In 1978 he published his first book Indian Baskets of the Northwest Coast with the late Dr. Allan Lobb, a close friend and mentor, who also gave Wolfe a start by putting the young photographer’s work into patients’ rooms at Swedish Medical Center. Wolfe was soon photographing for the world’s top magazines such as National Geographic, Smithsonian, Audubon, GEO, and Terre Sauvage. Magazines all over the world publish his photographs and stories, and his work is licensed for retail products and advertising.

Numerous US and international venues have featured monographs of his work as well his traveling exhibitions, Earth Is My Witness, Travels to the Edge, and Beyond the Lens. He has had four major shows at Seattle’s Frye Art Museum, including One World, One Vision.


- 2016 | Opening of retrospective Earth Is My Witness exhibition in Iserlohn and Schleswig, Germany
Migrations: Wildlife in Motion published by Earth Aware Editions
Debut of new seminar Photography as Art Iconic Northwest children's books O is for Orca and 1, 2, 3 Moose published as baby panel books by Sasquatch Books USPS forever stamp celebrating the 100th Anniversary of the National Park system


- 2015 | Monograph "Earth Is My Witness" exhibition at the Konica Minolta Gallery, Tokyo Vanishing Act, Revised Edition published by Cameron + Company
Meisterhaft getarnt: Von der Kunst gesehen zu werden published by Knesebeck Verlag
Tales By Light television airs in Australia and New Zealand; produced by Canon Australia & National Geographic TV Eden, German language edition of Earth Is My Witness, is published by National Geographic Hymn à la Terre, French language edition of Earth Is My Witness, is published by National Geographic Earth Is My Witness wins awards from the Independent Book Publishers Association, Independent Publishers, Applied Arts, and PubWest Named Honorary Chair of Washington Wild washingtonwild.org


- 2014 | Monograph "Diverse Planet" exhibit at the Konica Minolta Gallery, Tokyo "Power of the Image" group exhibit, Beijing
Earth Is My Witness published by Insight Editions
Human Canvas selected for Graphis Photography Annual 2014
"Pristine Russia" group exhibit, Russia
Nature's Best Photography Windland Smith Rice Awards Exhibit at the Smithsonian National Museum of Natural History
Earth Is My Witness named a "Best Photo Book of the Year" by American Photo magazine


- 2013 | Receives the Nature's Best Photography Windland Smith Rice International Award in recognition of Outstanding Achievement in Nature Photography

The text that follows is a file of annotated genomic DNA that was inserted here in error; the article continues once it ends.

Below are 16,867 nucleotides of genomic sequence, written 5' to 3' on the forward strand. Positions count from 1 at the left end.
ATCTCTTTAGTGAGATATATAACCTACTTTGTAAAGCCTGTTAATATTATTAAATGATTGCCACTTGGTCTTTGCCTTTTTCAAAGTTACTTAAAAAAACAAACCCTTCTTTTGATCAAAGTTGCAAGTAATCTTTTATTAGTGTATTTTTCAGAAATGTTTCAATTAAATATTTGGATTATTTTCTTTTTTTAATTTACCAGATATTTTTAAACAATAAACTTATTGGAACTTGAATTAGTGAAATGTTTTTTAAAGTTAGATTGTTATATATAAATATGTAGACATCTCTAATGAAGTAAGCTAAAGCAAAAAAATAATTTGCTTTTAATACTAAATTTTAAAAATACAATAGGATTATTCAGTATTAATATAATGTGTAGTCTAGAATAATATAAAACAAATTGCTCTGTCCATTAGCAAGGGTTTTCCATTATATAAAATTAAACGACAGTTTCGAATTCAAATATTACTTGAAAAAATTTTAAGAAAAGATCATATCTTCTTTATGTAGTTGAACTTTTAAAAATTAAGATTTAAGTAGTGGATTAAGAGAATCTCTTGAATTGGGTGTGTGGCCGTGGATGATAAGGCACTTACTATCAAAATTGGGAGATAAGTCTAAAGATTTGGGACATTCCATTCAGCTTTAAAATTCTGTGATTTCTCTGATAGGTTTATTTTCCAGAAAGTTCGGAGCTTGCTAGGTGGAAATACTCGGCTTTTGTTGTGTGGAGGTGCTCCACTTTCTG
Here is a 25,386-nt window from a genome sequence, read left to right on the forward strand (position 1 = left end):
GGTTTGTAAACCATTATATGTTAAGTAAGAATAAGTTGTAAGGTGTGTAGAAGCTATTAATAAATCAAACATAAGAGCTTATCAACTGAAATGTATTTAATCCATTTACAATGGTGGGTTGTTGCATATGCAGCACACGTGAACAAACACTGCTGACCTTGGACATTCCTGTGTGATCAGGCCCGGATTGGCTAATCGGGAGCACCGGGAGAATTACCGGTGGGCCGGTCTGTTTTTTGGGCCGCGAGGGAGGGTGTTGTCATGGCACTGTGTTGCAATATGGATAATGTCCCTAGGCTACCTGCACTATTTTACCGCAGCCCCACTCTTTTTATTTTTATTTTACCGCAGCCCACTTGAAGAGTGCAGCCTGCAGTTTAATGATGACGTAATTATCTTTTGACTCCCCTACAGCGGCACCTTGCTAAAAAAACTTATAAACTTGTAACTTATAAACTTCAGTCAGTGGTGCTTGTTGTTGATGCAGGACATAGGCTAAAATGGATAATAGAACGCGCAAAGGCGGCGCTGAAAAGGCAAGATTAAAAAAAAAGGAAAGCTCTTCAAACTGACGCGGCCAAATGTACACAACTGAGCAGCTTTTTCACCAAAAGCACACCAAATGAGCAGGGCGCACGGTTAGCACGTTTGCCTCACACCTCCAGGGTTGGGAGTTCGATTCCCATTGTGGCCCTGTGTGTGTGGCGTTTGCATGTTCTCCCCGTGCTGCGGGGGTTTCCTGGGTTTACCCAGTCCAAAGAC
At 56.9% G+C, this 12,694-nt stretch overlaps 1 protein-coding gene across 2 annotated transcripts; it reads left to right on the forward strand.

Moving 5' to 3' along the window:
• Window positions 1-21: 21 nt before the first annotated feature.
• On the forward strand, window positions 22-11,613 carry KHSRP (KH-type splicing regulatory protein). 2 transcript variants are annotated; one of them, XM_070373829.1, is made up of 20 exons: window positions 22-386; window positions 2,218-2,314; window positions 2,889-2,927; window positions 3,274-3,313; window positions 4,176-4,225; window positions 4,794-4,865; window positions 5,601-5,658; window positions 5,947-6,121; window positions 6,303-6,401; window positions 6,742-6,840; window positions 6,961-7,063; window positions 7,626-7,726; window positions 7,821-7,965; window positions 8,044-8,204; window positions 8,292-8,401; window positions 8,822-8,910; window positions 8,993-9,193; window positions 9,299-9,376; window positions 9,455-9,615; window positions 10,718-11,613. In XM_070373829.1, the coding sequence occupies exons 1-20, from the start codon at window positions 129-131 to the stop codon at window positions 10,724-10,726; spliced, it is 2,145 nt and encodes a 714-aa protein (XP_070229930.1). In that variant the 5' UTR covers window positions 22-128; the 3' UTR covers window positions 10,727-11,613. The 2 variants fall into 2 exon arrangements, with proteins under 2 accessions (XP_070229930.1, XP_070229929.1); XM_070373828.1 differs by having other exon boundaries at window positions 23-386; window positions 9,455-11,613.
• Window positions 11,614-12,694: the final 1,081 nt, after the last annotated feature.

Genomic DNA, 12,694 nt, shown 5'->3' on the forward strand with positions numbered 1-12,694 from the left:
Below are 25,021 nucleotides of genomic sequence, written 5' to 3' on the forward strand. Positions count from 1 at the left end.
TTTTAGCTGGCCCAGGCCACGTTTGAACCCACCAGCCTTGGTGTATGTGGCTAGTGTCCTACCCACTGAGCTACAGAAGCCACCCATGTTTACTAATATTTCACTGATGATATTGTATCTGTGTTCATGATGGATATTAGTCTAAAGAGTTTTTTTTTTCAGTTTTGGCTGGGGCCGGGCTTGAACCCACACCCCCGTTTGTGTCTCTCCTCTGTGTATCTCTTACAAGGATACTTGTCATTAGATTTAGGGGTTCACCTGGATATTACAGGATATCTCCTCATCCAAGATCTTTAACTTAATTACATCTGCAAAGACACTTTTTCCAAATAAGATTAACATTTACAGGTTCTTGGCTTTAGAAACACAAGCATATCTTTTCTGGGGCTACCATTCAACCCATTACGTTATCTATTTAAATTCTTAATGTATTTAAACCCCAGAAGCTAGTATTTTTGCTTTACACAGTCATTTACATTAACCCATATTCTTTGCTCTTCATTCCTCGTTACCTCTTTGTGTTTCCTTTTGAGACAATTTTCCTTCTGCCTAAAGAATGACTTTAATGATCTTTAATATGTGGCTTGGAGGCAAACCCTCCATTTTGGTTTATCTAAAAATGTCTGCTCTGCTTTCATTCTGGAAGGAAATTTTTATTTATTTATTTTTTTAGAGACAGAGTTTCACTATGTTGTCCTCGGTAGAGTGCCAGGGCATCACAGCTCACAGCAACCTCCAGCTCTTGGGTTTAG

Receives the Lifetime Achievement Award by the North American Nature Photography Association
The New Art of Photography Nature with Martha Hill and Tim Grey published by Amphoto Books
The Art of the Photograph with Rob Sheppard published by Amphoto Books.
The Rotella Gallery opens in Soho, New York City


- 2012 | The Natural Wonders Gallery featuring Art’s images opens in Las Vegas. It has since been rebranded as the Rotella Gallery.
Human Canvas, Wereldnatuur, and Landschaften Zwischen Himmel und Erde Landschaften zwischen Himmel und Erde (Frederking & Thaler 2012) is name Most Beautiful Science Book 2012 by Bild der Wissenschaft
Masters of Nature Photography workshops commence with Frans Lanting and Thomas Mangelsen.
Art Wolfe’s Travels to the Edge is now syndicated worldwide.
Received a Timeless Award from the University of Washington, based on outstanding service and achievement since graduation.
The Art Wolfe Gallery moves to Pioneer Square in Seattle, Washington.


- 2011 | Dogs Make Us Human, Uomini e Cani: Una Storia d’Amore, Regard Sauvage, and Animal Art
Travels to the Edge exhibit benefit for the Macular Vision Research Foundation, Ft. Lauderdale, Florida.
Presentation at Photo Expo in New York with Frans Lanting, Thomas Mangelsen, and Patrick Donehue.


- 2010 | Receives the Photographic Society of America’s Progress Medal for his contribution to the advancement of the art and science of photography.
Art Wolfe’s Travels to the Edge wins five Silver Telly Awards, their highest honor, for outstanding achievement.
Travels to the Edge exhibit at the San Juan Islands Museum of Art and Sculpture Park.
Gallery openings at the G2 in California and the Saxton Gallery in Ohio.
Photographs the Day of the Dead festival for the Harbers Family Foundation.
Alaska, 10th Anniversary Edition, published.
Named to Top 40 list of nature photographers by Outdoor Photography (UK).


- 2009 | Travels to the Edge: A Photo Odyssey, Caribou Crossing, and Animals on the Edge
Travels to the Edge exhibit at The Benham Gallery, Seattle.


- 2008 | Season two of Art Wolfe’s Travels to the Edge airs on public television and continues to be rebroadcast to the present.